WHY YOU SHOULD CARE
Because, according to Shakira, the hips don’t lie.
By Eugene S. Robinson
Rachid Alexander is nothing if not totally OZY.
The 29-year-old was born in Curaçao, moved to the Netherlands when he was a kid, and is now a bright and shining light in the nascent world of male belly dancing. Yes, you read that right. Not that you’d given it much thought, but if you had, you might have imagined a softer, zaftig woman of Middle Eastern descent shaking her hips to some sort of wild and snaking rhythm whenever you heard the word belly dance mentioned.
Dance was magic, and what we now call belly dance was more magical than most.
A word that Alexander gently corrects to “oriental dance” whenever we use it. You see, belly dance, from the French danse du ventre, was what Sol Bloom called it; Bloom was one of the first people to make it big with a debut at the 1893 World’s Fair in Chicago. But with a history that goes back to 6000 B.C., the danse du ventre has picked up lots of names along the way as its practitioners did for fertility what Native American rain dancing did for crops: made a connection between dance movements and natural phenomena. Dance was magic, and what we now call belly dance was more magical than most, as it plied its trade at weddings, births and worship services.
Curaçao was once a West Indian colony; since 2010 it’s been an autonomous area within the Kingdom of the Netherlands.
All of this was fairly occult to Alexander when he had a close encounter of the first kind with the dance that would change his life. “I saw oriental belly dance when I was 6 and was touched by the art form,” says Alexander. “But by that time I was living in the Netherlands. It was in a theme park, something like Disney World but much smaller.” And between bouncing back and forth between Curaçao and the Netherlands with his mother, a nurse, and his father, a carpenter, Alexander, at age 8, got seriously into the folkloric dances of the Caribbean and his native island. He saw it as a way to connect with where he was from — until six years later.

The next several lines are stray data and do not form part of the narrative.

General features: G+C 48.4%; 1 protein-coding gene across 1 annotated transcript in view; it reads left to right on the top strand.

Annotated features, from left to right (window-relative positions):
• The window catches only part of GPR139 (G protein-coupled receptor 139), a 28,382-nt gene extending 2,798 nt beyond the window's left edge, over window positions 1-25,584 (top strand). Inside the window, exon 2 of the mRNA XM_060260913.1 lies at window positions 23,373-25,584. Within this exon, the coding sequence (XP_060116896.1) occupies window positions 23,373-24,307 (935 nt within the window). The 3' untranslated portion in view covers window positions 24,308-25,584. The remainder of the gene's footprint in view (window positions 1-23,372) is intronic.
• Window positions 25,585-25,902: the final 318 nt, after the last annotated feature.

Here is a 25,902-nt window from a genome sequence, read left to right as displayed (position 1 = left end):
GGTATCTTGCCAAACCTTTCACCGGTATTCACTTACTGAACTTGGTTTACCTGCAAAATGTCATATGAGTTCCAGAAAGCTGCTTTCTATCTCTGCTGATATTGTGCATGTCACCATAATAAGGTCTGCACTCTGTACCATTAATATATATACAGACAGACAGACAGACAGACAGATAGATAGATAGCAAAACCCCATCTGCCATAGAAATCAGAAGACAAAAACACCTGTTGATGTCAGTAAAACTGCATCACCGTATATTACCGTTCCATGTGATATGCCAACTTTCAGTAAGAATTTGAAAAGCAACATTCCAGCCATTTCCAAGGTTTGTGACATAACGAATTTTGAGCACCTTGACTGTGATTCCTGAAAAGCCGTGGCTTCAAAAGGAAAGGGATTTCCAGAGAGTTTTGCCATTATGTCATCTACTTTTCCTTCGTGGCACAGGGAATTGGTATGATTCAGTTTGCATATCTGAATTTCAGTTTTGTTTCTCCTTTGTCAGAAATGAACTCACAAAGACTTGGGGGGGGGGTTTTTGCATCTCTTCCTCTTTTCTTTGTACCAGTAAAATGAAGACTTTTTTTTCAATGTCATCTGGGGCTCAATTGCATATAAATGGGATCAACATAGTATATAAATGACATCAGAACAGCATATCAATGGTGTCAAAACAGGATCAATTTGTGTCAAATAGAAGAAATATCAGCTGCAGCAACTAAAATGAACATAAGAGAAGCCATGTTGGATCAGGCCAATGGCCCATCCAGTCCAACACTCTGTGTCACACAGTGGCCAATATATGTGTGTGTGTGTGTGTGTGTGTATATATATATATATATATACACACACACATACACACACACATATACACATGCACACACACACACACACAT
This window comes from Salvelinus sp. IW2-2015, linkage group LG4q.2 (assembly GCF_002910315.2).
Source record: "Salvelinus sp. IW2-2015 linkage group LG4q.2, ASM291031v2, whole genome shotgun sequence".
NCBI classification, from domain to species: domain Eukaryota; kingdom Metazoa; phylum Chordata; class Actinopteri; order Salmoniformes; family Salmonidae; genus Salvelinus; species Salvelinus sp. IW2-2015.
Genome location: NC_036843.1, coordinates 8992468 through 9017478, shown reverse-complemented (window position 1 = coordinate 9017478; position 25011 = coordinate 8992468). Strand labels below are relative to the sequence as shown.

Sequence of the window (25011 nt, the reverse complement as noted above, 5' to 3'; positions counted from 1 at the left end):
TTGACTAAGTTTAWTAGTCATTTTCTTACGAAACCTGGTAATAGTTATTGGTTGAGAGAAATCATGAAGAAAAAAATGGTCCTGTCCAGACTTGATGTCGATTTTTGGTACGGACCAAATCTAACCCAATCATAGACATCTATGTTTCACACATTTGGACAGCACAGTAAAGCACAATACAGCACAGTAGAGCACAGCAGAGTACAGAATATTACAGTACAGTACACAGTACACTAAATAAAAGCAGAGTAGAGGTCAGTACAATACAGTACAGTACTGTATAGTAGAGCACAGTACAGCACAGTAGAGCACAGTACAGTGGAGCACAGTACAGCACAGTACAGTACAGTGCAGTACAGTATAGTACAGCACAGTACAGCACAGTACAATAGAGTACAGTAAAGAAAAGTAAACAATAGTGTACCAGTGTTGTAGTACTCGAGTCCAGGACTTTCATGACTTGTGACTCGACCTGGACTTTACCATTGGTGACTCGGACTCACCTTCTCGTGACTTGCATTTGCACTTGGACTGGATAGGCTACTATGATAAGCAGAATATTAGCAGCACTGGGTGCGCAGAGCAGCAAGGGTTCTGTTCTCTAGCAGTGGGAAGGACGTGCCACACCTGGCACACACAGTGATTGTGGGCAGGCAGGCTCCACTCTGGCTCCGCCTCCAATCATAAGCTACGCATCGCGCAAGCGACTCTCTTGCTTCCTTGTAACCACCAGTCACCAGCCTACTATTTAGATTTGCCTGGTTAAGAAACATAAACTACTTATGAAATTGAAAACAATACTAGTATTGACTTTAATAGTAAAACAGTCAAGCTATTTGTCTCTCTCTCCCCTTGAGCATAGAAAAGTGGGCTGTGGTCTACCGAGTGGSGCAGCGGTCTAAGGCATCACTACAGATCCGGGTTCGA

“I was almost 14,” says Alexander. “I saw belly dancing on television and I felt again what I felt when I was 6. That was the moment that I started to search for teachers.” The sister of one of his friends was doing belly dance in Florida; Alexander learned that she was was coming to Curaçao, and from there, the road was clear. “When she came, I started to take private classes from her, and that was how I started with oriental dance.”
Which is a polite way of putting what really happened.
A year after Alexander started, the TV invitations started to flood in. “It did not take long for people to notice me,” says Alexander, laughing. ”Curaçao is not so big. I would say it took like a year after I started to give performances that people really started to notice and recognize me more.” Back in the Netherlands, he found even more success. “They just started with the program Holland’s Got Talent, and out of 2,500 auditioners, I was one of the 25 best and made it to the semifinals.” From there, the ball started rolling, in the Netherlands and the rest of Europe.
Rachid Alexander is, by oriental dance standards (by any dance standards, really), phenomenal.
And for some really simple reasons: Rachid Alexander is, by oriental dance standards (by any dance standards, really), phenomenal. While there are other notable male dancers in the field (Farid Mesbaah in Egypt comes to mind), it is Rachid Alexander who has managed to move the discussion about this dance beyond the whole “is this something men should even be doing?” question. His fluidity and gracefulness is nonpareil.
With the rush of acclaim, there comes a heady appearance schedule. “There are some festivals where I perform, and, of course, organizers invite me for several parties and events,” says Alexander. “But I’m performing in oriental dance festivals all over Europe, Asia, the Middle East, and once a year I’m also in the United States and the Caribbean.”
”What he does with dance and his body,” says Krzystof Lubka, creative director at Poland’s Grupa Tanca Wspolczesnego Kiosk Ruchu, “is nothing but great dance genius, even if you know nothing about oriental dance.”